Education is expected to be a major topic of Governor Cuomo's budget blueprint unveiling today.  The governor is expected to expand on his recently announced proposal to expand the school day for students and implement full day pre-kindergarten across the state.  Cuomo has yet to hint about how New York might pay for such an expansion.

Governor Cuomo is expected to continue his push for a minimum wage increase in the coming weeks.  The governor is working on assembling a coalition of pro-business interests in the Empire State that can help him garner support for a minimum wage hike.  Such a coalition is expected to include numerous national retailers that employ minimum wage workers.

A new information hotline has been designed to address all question pertaining to the New York SAFE Act.  Officials announced that they would establish this number for those with concerns last week.  If you have any questions about the law you may call 1-855-LAW-GUNS.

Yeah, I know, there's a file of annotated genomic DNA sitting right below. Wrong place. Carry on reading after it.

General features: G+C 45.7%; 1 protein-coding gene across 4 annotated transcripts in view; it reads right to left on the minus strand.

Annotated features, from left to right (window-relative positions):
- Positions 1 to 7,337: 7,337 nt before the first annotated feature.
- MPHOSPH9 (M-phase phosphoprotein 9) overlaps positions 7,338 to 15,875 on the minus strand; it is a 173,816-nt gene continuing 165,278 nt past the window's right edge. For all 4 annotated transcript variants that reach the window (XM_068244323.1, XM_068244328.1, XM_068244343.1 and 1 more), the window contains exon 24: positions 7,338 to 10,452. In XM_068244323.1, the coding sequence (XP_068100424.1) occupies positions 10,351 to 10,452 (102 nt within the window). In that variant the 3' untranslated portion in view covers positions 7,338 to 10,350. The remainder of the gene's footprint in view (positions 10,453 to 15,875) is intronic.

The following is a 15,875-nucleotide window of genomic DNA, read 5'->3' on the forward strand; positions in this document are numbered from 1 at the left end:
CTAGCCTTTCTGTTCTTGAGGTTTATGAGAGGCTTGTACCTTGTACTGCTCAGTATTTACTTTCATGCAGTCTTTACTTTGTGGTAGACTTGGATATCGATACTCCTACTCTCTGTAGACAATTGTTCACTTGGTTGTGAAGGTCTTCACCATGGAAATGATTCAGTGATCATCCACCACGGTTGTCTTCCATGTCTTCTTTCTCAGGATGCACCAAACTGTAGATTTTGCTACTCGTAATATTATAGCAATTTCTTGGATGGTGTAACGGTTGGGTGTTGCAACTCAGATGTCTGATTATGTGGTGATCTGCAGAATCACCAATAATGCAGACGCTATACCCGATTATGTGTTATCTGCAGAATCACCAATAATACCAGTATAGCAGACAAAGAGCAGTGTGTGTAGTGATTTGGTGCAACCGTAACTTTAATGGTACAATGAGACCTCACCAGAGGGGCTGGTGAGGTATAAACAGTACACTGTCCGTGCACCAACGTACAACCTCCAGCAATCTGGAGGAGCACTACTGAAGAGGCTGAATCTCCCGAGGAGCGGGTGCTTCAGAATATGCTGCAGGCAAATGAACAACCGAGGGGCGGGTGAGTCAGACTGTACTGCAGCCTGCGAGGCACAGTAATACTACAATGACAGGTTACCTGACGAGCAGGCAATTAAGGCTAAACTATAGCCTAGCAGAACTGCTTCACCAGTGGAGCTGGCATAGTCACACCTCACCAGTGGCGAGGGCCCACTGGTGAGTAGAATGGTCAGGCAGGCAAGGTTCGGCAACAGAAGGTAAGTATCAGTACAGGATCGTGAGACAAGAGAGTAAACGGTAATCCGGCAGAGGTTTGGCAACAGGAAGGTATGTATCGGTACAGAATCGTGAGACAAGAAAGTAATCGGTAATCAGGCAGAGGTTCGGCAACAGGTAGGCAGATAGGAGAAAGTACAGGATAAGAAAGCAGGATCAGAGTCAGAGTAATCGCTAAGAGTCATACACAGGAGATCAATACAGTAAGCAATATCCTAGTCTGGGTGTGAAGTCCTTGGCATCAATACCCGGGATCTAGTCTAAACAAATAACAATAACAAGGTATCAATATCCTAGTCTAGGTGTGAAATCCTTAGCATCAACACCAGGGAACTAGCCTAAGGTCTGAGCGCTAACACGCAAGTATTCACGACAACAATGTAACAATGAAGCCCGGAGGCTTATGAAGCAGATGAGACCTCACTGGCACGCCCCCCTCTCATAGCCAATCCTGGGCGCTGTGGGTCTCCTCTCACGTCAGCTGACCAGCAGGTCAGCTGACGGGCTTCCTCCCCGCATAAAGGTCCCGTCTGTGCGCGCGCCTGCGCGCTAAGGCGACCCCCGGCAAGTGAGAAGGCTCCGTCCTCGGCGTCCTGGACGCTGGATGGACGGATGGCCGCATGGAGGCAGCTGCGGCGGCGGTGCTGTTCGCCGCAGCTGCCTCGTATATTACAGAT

Skiers and snowboarders were left dangling in the air after one of the chair lifts derailed at Smugglers' Notch. No one was injured, but it took about an hour to get everyone down safely.  Smuggs was packed Monday full of riders, skiers, and working chair lifts... but Sunday, it was a different story. The day started off calm, but around two, the winds were whipping.  "The wind did pick up kind of suddenly and unexpectedly," Assistant Ski Patrol Director, Eli Moore, said.  Those powerful gusts tore one of the cables off its tracks, and derailed the Madonna two chair lift.  "Nothing fell, no one came off the lift," Moore said.  But it left about 70 people hanging, between ten and 35 feet in the air. The lift shut off automatically.  "It only dropped about a couple of feet in that particular area and actually where the derail was, there was nobody on the chair at that time, which probably played a role into why it came off, because there was no weight on the chair," Moore said.  Andrezej Socha was skiing nearby the derailed lift.  "I knew some people who were on it and it sounded like it kind of would have been fun," he said.  "Some people were a little scared, but everybody did great, everybody was a super good sport about it," Moore added.  Fun for some, but I'd say most people wouldn't want to see that happen again. Smuggs does monitor the weather and shuts lifts down from time to time because of wind, but a chair lift derailing is uncommon.  "This is the first rope evac that Smugglers' has had in 20 years," Moore said.  So while it clearly doesn't happen very often, Smugglers' Notch was prepared.  Fortunately for the skiers and riders who were stuck at the top, the temperatures weren't too terrible... they were in the mid 20's.  Eventually all of the lifts were closed though yesterday, because the wind was just so intense.